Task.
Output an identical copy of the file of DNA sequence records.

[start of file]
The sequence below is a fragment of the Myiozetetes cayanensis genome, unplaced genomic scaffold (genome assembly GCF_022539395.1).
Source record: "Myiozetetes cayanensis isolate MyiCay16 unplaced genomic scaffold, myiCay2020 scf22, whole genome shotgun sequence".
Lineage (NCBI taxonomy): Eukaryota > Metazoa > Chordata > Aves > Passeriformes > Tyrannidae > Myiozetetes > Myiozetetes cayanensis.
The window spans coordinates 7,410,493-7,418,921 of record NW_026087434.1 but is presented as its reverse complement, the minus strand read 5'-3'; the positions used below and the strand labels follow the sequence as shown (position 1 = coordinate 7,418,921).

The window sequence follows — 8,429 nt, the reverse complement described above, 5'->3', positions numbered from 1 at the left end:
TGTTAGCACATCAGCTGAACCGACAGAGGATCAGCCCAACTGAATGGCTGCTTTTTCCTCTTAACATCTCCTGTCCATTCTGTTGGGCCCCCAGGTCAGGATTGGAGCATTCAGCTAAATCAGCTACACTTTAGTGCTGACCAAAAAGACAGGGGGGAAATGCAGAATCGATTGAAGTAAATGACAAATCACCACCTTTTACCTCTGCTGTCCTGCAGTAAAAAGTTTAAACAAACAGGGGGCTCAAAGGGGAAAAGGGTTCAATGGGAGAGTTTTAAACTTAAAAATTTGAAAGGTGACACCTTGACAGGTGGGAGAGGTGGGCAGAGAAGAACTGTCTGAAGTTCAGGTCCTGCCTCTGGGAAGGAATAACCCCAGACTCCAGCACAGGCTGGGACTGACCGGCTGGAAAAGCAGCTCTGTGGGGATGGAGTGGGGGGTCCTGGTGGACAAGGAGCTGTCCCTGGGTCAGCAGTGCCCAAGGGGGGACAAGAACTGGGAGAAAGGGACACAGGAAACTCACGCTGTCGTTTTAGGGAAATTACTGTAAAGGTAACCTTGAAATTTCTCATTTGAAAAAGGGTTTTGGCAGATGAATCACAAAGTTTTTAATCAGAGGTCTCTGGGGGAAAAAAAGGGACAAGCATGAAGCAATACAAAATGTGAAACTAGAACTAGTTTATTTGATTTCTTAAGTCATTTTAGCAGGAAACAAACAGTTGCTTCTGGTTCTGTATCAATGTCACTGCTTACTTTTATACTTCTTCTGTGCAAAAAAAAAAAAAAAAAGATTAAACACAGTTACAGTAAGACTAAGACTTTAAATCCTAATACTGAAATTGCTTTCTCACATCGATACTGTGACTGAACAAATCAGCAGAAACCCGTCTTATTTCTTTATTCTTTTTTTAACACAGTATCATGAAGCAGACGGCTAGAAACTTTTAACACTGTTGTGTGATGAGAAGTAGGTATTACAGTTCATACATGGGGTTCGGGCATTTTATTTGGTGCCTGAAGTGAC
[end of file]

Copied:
The sequence below is a fragment of the Myiozetetes cayanensis genome, unplaced genomic scaffold (genome assembly GCF_022539395.1).
Source record: "Myiozetetes cayanensis isolate MyiCay16 unplaced genomic scaffold, myiCay2020 scf22, whole genome shotgun sequence".
Lineage (NCBI taxonomy): Eukaryota > Metazoa > Chordata > Aves > Passeriformes > Tyrannidae > Myiozetetes > Myiozetetes cayanensis.
The window spans coordinates 7,410,493-7,418,921 of record NW_026087434.1 but is presented as its reverse complement, the minus strand read 5'-3'; the positions used below and the strand labels follow the sequence as shown (position 1 = coordinate 7,418,921).

The window sequence follows — 8,429 nt, the reverse complement described above, 5'->3', positions numbered from 1 at the left end:
TGTTAGCACATCAGCTGAACCGACAGAGGATCAGCCCAACTGAATGGCTGCTTTTTCCTCTTAACATCTCCTGTCCATTCTGTTGGGCCCCCAGGTCAGGATTGGAGCATTCAGCTAAATCAGCTACACTTTAGTGCTGACCAAAAAGACAGGGGGGAAATGCAGAATCGATTGAAGTAAATGACAAATCACCACCTTTTACCTCTGCTGTCCTGCAGTAAAAAGTTTAAACAAACAGGGGGCTCAAAGGGGAAAAGGGTTCAATGGGAGAGTTTTAAACTTAAAAATTTGAAAGGTGACACCTTGACAGGTGGGAGAGGTGGGCAGAGAAGAACTGTCTGAAGTTCAGGTCCTGCCTCTGGGAAGGAATAACCCCAGACTCCAGCACAGGCTGGGACTGACCGGCTGGAAAAGCAGCTCTGTGGGGATGGAGTGGGGGGTCCTGGTGGACAAGGAGCTGTCCCTGGGTCAGCAGTGCCCAAGGGGGGACAAGAACTGGGAGAAAGGGACACAGGAAACTCACGCTGTCGTTTTAGGGAAATTACTGTAAAGGTAACCTTGAAATTTCTCATTTGAAAAAGGGTTTTGGCAGATGAATCACAAAGTTTTTAATCAGAGGTCTCTGGGGGAAAAAAAGGGACAAGCATGAAGCAATACAAAATGTGAAACTAGAACTAGTTTATTTGATTTCTTAAGTCATTTTAGCAGGAAACAAACAGTTGCTTCTGGTTCTGTATCAATGTCACTGCTTACTTTTATACTTCTTCTGTGCAAAAAAAAAAAAAAAAAGATTAAACACAGTTACAGTAAGACTAAGACTTTAAATCCTAATACTGAAATTGCTTTCTCACATCGATACTGTGACTGAACAAATCAGCAGAAACCCGTCTTATTTCTTTATTCTTTTTTTAACACAGTATCATGAAGCAGACGGCTAGAAACTTTTAACACTGTTGTGTGATGAGAAGTAGGTATTACAGTTCATACATGGGGTTCGGGCATTTTATTTGGTGCCTGAAGTGAC